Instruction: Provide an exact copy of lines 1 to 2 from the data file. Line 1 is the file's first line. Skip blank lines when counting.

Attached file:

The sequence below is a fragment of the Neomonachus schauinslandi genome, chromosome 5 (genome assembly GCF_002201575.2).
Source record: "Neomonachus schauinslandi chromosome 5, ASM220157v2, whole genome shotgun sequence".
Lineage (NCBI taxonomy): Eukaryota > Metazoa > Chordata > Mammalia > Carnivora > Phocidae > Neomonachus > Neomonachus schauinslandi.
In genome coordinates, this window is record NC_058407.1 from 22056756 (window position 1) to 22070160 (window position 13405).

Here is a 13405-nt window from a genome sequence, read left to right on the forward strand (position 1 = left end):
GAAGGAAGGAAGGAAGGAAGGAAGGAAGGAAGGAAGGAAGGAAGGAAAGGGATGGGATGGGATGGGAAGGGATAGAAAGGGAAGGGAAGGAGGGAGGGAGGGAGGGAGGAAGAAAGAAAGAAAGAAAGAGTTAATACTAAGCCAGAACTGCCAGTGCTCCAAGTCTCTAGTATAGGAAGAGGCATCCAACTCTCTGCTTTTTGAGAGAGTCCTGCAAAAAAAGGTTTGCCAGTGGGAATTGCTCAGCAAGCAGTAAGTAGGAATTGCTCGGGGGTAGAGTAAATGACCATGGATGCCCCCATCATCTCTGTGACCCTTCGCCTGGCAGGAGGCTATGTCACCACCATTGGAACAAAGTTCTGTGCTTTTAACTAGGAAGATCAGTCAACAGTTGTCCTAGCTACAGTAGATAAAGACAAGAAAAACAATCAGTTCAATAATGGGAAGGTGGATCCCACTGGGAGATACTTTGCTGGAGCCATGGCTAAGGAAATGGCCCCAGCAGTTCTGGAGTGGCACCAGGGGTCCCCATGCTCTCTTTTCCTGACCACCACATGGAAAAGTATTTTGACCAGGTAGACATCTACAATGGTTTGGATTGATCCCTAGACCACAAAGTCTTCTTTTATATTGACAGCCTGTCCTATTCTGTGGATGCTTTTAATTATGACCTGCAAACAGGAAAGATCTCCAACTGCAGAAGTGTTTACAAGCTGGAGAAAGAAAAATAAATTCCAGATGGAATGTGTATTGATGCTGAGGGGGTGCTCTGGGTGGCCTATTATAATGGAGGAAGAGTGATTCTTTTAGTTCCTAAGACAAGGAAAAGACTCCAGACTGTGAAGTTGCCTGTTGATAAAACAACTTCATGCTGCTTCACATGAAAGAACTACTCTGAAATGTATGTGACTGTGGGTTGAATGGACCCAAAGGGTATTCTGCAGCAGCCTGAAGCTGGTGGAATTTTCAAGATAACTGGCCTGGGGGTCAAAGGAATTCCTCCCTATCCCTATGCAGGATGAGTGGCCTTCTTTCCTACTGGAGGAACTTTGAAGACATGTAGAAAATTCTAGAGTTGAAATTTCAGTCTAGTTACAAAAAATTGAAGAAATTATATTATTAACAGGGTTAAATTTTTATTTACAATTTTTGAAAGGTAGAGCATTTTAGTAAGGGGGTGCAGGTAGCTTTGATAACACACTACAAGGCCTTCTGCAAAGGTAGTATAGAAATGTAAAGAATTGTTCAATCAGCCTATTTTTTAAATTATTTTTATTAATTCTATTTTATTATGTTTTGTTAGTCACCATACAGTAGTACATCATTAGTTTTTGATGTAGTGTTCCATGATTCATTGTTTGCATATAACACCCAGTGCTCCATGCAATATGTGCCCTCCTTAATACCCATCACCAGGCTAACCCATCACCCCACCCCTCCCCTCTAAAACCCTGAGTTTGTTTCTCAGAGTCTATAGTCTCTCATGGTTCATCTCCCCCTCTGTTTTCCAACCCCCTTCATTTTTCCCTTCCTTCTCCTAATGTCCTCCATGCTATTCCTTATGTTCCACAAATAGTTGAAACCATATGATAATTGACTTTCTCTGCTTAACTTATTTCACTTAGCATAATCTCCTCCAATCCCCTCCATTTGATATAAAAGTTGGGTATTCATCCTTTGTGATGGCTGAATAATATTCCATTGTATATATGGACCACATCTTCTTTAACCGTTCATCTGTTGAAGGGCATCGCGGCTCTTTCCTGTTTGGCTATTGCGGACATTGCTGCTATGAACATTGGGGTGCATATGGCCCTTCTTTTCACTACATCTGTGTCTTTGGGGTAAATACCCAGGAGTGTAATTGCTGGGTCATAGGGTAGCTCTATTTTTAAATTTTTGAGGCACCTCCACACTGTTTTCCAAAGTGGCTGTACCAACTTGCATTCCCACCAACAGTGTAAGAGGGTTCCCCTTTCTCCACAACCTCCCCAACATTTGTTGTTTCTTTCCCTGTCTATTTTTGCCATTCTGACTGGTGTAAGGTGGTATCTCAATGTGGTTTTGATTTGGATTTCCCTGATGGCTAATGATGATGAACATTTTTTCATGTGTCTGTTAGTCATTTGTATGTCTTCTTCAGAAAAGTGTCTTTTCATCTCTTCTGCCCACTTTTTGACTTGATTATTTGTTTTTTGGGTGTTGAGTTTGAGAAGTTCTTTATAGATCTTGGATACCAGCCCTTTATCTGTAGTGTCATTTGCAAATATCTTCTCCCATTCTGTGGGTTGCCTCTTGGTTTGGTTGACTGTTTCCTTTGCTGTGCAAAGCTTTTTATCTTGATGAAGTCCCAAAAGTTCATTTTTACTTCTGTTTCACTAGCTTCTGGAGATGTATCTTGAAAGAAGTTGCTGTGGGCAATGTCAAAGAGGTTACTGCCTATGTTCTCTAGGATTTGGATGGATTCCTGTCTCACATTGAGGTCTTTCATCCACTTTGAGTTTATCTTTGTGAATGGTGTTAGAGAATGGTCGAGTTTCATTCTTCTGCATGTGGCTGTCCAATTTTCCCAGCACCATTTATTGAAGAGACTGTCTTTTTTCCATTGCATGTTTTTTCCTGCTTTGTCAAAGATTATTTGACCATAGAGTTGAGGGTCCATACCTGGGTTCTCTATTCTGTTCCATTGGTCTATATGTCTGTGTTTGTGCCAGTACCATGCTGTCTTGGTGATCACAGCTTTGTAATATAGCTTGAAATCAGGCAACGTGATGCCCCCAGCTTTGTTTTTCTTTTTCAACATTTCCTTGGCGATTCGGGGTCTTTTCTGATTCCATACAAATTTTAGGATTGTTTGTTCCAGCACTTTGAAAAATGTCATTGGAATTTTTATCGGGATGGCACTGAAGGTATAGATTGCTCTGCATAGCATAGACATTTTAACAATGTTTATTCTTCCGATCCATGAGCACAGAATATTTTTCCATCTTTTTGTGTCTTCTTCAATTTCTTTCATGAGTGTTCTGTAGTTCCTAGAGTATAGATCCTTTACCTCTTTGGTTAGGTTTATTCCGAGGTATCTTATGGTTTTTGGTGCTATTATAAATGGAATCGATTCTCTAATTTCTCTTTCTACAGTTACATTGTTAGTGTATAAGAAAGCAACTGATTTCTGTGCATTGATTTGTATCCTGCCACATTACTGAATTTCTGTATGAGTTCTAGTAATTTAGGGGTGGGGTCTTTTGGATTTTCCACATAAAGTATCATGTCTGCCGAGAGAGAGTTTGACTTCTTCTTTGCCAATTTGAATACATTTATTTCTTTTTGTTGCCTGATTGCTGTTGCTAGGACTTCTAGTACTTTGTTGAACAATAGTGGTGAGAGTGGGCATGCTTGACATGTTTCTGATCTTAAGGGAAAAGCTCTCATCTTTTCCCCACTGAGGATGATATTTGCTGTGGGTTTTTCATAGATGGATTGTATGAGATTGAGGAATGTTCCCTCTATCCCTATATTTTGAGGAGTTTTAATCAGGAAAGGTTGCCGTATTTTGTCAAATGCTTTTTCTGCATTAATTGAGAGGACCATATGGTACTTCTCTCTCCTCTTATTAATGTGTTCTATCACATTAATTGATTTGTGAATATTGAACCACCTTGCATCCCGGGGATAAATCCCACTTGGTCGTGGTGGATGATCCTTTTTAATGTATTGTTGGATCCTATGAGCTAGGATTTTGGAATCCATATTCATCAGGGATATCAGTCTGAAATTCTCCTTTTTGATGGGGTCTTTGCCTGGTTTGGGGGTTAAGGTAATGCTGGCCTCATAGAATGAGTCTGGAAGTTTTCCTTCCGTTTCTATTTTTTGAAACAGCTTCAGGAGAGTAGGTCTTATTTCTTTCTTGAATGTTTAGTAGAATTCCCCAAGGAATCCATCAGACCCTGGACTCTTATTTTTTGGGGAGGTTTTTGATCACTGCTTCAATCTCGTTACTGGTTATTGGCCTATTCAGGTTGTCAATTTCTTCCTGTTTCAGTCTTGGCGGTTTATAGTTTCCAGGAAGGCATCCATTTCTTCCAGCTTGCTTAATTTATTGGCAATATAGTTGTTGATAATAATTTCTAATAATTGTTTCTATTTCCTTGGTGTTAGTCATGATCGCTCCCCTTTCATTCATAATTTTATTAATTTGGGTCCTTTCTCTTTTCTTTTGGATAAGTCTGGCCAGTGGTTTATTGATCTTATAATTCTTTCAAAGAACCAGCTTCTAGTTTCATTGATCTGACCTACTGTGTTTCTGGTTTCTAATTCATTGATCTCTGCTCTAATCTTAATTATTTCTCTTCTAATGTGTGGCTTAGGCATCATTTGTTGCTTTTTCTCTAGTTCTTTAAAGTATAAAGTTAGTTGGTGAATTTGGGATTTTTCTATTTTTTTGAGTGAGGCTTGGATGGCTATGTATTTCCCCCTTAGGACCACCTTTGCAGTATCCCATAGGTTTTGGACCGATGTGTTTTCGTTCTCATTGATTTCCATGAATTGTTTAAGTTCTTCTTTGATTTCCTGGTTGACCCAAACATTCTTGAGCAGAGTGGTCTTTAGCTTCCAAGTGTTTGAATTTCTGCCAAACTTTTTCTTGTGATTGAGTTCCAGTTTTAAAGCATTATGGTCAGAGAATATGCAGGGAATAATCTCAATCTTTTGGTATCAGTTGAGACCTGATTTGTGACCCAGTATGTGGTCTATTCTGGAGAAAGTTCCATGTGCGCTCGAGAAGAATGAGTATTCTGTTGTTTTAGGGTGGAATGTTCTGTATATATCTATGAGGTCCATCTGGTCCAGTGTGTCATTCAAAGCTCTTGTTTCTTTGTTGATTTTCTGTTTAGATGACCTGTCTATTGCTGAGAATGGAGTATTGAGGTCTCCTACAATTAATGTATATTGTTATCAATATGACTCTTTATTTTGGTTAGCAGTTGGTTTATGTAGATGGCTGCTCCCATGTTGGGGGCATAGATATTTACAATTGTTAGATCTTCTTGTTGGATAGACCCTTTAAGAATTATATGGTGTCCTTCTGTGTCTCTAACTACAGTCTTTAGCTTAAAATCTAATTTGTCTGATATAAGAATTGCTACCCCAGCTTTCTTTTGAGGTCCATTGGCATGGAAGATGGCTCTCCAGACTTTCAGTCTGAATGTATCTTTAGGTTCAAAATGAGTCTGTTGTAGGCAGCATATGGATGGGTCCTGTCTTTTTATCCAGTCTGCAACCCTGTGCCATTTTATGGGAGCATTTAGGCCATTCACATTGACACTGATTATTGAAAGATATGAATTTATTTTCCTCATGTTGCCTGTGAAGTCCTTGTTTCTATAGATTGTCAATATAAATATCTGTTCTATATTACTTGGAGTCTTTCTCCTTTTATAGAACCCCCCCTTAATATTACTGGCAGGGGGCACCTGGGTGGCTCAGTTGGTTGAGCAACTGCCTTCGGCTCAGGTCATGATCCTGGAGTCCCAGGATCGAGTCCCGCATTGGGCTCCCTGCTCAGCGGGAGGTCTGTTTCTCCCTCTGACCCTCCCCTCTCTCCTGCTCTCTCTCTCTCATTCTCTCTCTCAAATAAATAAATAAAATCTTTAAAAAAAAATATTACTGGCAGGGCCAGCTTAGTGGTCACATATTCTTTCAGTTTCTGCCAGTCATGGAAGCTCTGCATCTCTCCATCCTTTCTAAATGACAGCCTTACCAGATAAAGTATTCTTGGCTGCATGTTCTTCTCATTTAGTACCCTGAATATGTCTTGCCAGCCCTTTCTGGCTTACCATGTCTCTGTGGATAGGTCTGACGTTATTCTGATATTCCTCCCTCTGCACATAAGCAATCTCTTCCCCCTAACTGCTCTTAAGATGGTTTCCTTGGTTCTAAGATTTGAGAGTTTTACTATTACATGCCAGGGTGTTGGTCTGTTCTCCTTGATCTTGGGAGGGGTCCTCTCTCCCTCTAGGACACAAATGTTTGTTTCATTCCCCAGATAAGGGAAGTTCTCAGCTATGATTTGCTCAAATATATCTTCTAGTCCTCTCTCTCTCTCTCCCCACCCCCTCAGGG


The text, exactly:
The sequence below is a fragment of the Neomonachus schauinslandi genome, chromosome 5 (genome assembly GCF_002201575.2).
Source record: "Neomonachus schauinslandi chromosome 5, ASM220157v2, whole genome shotgun sequence".